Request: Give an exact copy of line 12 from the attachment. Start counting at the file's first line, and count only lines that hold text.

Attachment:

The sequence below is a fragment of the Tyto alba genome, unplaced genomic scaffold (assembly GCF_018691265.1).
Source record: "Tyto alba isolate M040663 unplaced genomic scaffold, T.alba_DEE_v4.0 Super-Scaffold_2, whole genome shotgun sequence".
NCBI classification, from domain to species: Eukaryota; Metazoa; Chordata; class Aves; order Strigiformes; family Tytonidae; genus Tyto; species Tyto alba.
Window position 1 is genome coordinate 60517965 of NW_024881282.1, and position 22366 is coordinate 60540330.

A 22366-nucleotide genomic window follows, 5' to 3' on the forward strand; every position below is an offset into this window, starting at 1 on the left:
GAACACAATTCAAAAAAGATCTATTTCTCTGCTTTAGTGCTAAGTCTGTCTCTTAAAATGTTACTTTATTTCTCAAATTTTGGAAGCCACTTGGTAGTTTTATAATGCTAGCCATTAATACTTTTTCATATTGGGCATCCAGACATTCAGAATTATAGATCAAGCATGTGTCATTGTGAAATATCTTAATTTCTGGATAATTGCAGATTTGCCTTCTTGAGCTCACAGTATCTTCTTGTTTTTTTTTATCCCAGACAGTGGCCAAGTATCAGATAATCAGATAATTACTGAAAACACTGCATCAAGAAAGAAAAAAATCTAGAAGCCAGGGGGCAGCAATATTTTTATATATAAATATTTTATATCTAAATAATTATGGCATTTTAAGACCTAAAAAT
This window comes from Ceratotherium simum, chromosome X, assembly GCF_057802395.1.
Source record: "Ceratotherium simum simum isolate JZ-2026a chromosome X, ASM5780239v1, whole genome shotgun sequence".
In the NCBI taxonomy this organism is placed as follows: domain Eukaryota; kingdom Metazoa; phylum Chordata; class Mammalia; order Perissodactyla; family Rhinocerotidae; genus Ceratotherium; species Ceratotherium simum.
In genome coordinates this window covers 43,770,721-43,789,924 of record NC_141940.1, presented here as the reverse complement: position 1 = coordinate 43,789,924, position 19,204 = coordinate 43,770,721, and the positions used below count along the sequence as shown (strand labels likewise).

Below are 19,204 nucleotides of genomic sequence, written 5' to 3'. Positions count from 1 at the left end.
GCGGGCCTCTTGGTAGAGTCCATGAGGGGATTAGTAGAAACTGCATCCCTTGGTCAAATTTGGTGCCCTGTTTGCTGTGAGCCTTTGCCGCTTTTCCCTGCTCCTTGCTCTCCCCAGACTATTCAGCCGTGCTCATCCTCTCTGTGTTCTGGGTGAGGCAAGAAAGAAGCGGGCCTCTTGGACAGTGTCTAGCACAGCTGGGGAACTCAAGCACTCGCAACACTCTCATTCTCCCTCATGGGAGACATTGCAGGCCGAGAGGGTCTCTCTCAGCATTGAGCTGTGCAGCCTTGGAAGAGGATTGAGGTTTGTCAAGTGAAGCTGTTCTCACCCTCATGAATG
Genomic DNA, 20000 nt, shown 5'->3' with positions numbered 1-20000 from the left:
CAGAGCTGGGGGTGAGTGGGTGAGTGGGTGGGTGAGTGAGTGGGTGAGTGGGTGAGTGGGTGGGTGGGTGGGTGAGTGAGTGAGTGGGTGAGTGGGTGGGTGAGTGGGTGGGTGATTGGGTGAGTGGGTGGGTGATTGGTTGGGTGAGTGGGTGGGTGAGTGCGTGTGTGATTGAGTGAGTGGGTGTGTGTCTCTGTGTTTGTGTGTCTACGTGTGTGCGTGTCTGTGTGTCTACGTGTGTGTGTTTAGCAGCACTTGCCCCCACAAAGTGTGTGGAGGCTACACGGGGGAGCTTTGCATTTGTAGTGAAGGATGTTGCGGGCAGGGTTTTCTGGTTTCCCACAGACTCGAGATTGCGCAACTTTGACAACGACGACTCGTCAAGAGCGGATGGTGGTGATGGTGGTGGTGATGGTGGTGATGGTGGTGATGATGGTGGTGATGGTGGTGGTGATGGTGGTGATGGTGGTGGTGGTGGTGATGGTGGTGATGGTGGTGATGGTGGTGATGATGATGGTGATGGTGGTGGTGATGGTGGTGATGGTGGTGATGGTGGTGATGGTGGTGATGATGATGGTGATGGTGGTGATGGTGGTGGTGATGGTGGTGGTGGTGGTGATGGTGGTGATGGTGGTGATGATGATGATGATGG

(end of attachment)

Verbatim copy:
GCGGGCCTCTTGGTAGAGTCCATGAGGGGATTAGTAGAAACTGCATCCCTTGGTCAAATTTGGTGCCCTGTTTGCTGTGAGCCTTTGCCGCTTTTCCCTGCTCCTTGCTCTCCCCAGACTATTCAGCCGTGCTCATCCTCTCTGTGTTCTGGGTGAGGCAAGAAAGAAGCGGGCCTCTTGGACAGTGTCTAGCACAGCTGGGGAACTCAAGCACTCGCAACACTCTCATTCTCCCTCATGGGAGACATTGCAGGCCGAGAGGGTCTCTCTCAGCATTGAGCTGTGCAGCCTTGGAAGAGGATTGAGGTTTGTCAAGTGAAGCTGTTCTCACCCTCATGAATG